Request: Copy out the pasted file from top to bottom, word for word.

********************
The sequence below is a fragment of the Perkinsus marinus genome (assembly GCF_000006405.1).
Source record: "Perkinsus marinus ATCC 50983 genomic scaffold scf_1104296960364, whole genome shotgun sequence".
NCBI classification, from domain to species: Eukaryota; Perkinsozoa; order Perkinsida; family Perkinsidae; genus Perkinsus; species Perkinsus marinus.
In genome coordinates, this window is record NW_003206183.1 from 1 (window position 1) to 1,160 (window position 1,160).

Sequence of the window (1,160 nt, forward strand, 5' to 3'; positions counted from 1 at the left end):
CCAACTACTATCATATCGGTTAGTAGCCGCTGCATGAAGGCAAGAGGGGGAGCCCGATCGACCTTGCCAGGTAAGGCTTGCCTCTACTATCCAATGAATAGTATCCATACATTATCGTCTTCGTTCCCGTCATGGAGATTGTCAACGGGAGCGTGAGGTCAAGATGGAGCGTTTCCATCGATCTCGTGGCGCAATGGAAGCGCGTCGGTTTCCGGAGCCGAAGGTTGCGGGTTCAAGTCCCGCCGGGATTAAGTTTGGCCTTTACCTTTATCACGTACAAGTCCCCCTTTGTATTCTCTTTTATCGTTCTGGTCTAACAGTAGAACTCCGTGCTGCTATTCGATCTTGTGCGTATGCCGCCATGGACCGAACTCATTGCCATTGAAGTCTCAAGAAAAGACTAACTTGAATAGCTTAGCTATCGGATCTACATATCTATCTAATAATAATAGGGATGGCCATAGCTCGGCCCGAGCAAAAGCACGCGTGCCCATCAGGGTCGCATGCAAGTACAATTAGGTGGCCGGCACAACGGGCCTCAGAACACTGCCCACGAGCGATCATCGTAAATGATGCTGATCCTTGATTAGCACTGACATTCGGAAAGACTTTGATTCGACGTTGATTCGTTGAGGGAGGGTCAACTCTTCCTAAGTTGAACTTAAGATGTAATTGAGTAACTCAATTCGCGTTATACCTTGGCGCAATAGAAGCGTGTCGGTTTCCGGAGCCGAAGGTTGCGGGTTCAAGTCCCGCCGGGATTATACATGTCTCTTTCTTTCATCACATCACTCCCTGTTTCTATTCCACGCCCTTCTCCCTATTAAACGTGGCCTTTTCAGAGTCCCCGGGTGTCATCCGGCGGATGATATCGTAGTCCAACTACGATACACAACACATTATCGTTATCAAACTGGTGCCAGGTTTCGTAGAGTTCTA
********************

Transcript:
The sequence below is a fragment of the Perkinsus marinus genome (assembly GCF_000006405.1).
Source record: "Perkinsus marinus ATCC 50983 genomic scaffold scf_1104296960364, whole genome shotgun sequence".
NCBI classification, from domain to species: Eukaryota; Perkinsozoa; order Perkinsida; family Perkinsidae; genus Perkinsus; species Perkinsus marinus.
In genome coordinates, this window is record NW_003206183.1 from 1 (window position 1) to 1,160 (window position 1,160).

Sequence of the window (1,160 nt, forward strand, 5' to 3'; positions counted from 1 at the left end):
CCAACTACTATCATATCGGTTAGTAGCCGCTGCATGAAGGCAAGAGGGGGAGCCCGATCGACCTTGCCAGGTAAGGCTTGCCTCTACTATCCAATGAATAGTATCCATACATTATCGTCTTCGTTCCCGTCATGGAGATTGTCAACGGGAGCGTGAGGTCAAGATGGAGCGTTTCCATCGATCTCGTGGCGCAATGGAAGCGCGTCGGTTTCCGGAGCCGAAGGTTGCGGGTTCAAGTCCCGCCGGGATTAAGTTTGGCCTTTACCTTTATCACGTACAAGTCCCCCTTTGTATTCTCTTTTATCGTTCTGGTCTAACAGTAGAACTCCGTGCTGCTATTCGATCTTGTGCGTATGCCGCCATGGACCGAACTCATTGCCATTGAAGTCTCAAGAAAAGACTAACTTGAATAGCTTAGCTATCGGATCTACATATCTATCTAATAATAATAGGGATGGCCATAGCTCGGCCCGAGCAAAAGCACGCGTGCCCATCAGGGTCGCATGCAAGTACAATTAGGTGGCCGGCACAACGGGCCTCAGAACACTGCCCACGAGCGATCATCGTAAATGATGCTGATCCTTGATTAGCACTGACATTCGGAAAGACTTTGATTCGACGTTGATTCGTTGAGGGAGGGTCAACTCTTCCTAAGTTGAACTTAAGATGTAATTGAGTAACTCAATTCGCGTTATACCTTGGCGCAATAGAAGCGTGTCGGTTTCCGGAGCCGAAGGTTGCGGGTTCAAGTCCCGCCGGGATTATACATGTCTCTTTCTTTCATCACATCACTCCCTGTTTCTATTCCACGCCCTTCTCCCTATTAAACGTGGCCTTTTCAGAGTCCCCGGGTGTCATCCGGCGGATGATATCGTAGTCCAACTACGATACACAACACATTATCGTTATCAAACTGGTGCCAGGTTTCGTAGAGTTCTA